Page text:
A joint Quebec-California cap-and-trade auction has yielded less-than-stellar results, just three weeks ahead of Ontario’s first auction and a year before the province plans to link its own system with that market.
Ontario is set to hold an auction on March 22 in its new cap-and-trade system, which limits how much pollution companies can emit.
Businesses covered under cap and trade will buy permits or allowances through quarterly government-run auctions or from other companies that come in under their limits.
The latest Quebec-California auction â€” the 10th one held since their respective carbon markets were linked on January 1, 2014 â€” saw just 18 per cent of the current allowances sold, according to results released Wednesday.
Their previous auction saw a promising upswing with 88 per cent of the available credits sold, after results before that of 35 per cent and 11 per cent.
A spokesman for the Ministry of the Environment said since 2014 about three quarters of the credits offered at auction have been sold.
“With a market system, there will be fluctuations both in price and purchasing uptake,” Gary Wheeler said in a statement.
“The most important measure of success is reductions of greenhouse gas emissions and individual auction results are not indicative of the overall strength of the market.”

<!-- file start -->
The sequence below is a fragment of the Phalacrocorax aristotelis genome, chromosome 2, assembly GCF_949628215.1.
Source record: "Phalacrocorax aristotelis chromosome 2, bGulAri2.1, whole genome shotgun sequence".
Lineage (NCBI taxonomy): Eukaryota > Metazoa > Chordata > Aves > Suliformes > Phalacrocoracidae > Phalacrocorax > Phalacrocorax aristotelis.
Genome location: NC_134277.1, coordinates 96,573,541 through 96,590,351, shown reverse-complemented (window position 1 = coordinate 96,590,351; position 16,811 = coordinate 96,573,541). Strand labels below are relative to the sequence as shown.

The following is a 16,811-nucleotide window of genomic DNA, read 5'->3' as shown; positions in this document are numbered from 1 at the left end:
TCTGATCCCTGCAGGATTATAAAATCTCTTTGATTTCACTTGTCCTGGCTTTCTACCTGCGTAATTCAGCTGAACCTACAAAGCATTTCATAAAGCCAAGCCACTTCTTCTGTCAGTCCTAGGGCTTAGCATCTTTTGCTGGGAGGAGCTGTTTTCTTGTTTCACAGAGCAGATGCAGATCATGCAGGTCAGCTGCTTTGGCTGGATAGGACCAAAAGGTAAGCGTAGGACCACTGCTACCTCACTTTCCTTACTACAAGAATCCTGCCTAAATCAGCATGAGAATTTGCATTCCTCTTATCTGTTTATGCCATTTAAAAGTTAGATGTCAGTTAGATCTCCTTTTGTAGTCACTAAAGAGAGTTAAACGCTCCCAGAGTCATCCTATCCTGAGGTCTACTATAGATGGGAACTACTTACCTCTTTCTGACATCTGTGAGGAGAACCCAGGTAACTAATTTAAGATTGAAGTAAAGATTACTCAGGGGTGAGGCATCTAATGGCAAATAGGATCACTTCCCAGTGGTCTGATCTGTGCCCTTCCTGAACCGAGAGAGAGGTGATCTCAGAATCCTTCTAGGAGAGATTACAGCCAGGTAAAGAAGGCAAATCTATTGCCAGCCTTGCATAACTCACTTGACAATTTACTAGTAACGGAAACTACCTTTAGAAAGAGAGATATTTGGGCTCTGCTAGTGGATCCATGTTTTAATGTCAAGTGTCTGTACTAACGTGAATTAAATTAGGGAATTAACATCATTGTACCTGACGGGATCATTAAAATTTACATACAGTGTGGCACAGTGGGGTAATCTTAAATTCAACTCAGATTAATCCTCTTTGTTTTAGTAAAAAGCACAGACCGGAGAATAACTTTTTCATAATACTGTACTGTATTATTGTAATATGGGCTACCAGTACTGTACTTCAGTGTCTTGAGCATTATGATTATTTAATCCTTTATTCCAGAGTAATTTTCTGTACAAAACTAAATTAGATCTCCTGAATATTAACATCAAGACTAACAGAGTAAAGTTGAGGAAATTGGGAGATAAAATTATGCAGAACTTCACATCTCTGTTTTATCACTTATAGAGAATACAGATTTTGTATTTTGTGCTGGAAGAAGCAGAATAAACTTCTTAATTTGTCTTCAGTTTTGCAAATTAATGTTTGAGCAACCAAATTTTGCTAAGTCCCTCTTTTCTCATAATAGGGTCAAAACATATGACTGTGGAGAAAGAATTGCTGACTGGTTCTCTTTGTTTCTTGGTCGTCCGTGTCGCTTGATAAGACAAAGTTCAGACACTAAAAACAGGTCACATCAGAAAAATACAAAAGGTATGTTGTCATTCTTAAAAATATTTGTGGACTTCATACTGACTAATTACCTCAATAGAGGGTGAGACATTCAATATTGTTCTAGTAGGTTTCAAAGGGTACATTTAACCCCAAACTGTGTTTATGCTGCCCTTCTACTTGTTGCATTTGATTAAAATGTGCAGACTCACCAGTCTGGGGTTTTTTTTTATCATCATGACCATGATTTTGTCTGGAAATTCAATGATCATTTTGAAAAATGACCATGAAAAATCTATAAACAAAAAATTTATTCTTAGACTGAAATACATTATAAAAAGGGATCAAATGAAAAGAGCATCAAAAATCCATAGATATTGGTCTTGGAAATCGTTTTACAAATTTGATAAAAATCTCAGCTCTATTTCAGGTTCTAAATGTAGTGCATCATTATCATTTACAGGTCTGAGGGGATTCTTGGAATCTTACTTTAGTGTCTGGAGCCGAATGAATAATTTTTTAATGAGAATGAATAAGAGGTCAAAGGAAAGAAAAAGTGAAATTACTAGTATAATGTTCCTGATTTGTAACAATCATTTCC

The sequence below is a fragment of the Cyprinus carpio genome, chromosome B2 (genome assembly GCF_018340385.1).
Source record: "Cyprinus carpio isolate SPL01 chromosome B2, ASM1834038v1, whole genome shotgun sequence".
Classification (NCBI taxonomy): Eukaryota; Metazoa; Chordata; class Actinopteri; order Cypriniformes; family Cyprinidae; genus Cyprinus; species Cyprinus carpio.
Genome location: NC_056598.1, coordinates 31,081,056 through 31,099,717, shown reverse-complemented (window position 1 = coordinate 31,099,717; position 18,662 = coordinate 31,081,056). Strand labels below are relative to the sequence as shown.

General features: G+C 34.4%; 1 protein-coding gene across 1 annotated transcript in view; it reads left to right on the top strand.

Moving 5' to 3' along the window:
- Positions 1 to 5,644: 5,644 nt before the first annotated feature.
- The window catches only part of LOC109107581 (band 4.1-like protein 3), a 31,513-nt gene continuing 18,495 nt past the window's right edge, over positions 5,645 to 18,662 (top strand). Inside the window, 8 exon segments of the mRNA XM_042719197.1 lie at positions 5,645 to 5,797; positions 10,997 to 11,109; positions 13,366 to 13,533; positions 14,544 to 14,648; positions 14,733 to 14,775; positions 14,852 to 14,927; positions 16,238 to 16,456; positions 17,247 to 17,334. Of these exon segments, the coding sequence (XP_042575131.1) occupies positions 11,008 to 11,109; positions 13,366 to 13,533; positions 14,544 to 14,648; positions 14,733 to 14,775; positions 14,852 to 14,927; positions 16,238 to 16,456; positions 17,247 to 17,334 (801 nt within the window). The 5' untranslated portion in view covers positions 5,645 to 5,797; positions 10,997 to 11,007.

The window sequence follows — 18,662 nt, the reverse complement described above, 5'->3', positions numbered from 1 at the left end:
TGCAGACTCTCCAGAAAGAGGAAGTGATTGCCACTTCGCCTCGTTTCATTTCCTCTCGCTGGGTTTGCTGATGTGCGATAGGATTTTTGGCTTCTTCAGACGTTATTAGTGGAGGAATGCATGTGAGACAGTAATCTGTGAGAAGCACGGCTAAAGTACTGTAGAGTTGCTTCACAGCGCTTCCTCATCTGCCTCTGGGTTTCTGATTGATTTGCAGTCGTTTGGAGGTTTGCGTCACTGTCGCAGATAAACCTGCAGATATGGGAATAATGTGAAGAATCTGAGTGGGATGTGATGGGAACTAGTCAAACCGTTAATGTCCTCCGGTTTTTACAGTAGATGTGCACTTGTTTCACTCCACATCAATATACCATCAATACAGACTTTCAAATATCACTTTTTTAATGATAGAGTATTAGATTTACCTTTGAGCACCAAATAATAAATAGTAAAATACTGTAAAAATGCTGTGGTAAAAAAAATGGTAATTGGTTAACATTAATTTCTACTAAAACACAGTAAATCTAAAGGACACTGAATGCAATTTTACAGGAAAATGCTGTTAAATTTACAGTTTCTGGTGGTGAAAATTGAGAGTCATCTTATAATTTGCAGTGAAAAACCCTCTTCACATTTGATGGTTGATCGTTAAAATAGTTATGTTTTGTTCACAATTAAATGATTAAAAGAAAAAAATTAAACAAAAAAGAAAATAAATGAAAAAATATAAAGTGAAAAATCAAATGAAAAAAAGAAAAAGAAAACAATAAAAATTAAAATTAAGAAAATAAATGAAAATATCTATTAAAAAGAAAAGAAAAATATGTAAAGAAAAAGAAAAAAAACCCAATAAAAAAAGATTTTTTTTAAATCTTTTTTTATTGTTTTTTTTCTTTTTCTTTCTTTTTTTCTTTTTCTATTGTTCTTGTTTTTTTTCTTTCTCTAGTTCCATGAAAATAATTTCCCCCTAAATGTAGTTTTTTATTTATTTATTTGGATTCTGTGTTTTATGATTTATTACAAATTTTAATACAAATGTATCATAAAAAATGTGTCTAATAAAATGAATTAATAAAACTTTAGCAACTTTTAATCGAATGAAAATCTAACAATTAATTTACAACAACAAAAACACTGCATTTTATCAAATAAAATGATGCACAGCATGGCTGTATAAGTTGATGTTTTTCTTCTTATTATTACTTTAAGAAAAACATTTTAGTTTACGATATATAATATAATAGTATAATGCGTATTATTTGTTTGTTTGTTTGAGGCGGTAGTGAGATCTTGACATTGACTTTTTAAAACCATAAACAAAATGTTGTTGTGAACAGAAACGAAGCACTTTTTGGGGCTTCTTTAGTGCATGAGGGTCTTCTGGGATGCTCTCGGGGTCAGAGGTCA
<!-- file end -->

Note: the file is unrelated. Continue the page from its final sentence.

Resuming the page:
Ontario hopes to raise $1.9 billion a year from its cap-and-trade system â€” $8 billion by the end of 2020 â€” and promises to spend all of it on programs that reduce emissions and help businesses and consumers adapt to a low-carbon economy.
Most large emitters will receive allowances for free until 2020, which the government says is meant to prevent them from moving to jurisdictions without carbon pricing.
Though the first auction isn’t until later this month, cap and trade has already increased the cost of gasoline by about 4.3 cents per litre and boosted the cost of natural gas home heating by up to $6.70 a month.
Auditor general Bonnie Lysyk has said households will also pay another $75 per year by 2019 in indirect costs on goods and services.
Both Lysyk and the environmental commissioner have said that Ontario’s cap-and-trade program won’t actually limit greenhouse gas emissions through to 2020 because it will often be cheaper for Ontario polluters to purchase California allowances.
Ontario businesses will pay approximately $466 million for Quebec and California allowances by the end of 2020, Lysyk predicted.
Allison Jones, The Canadian Press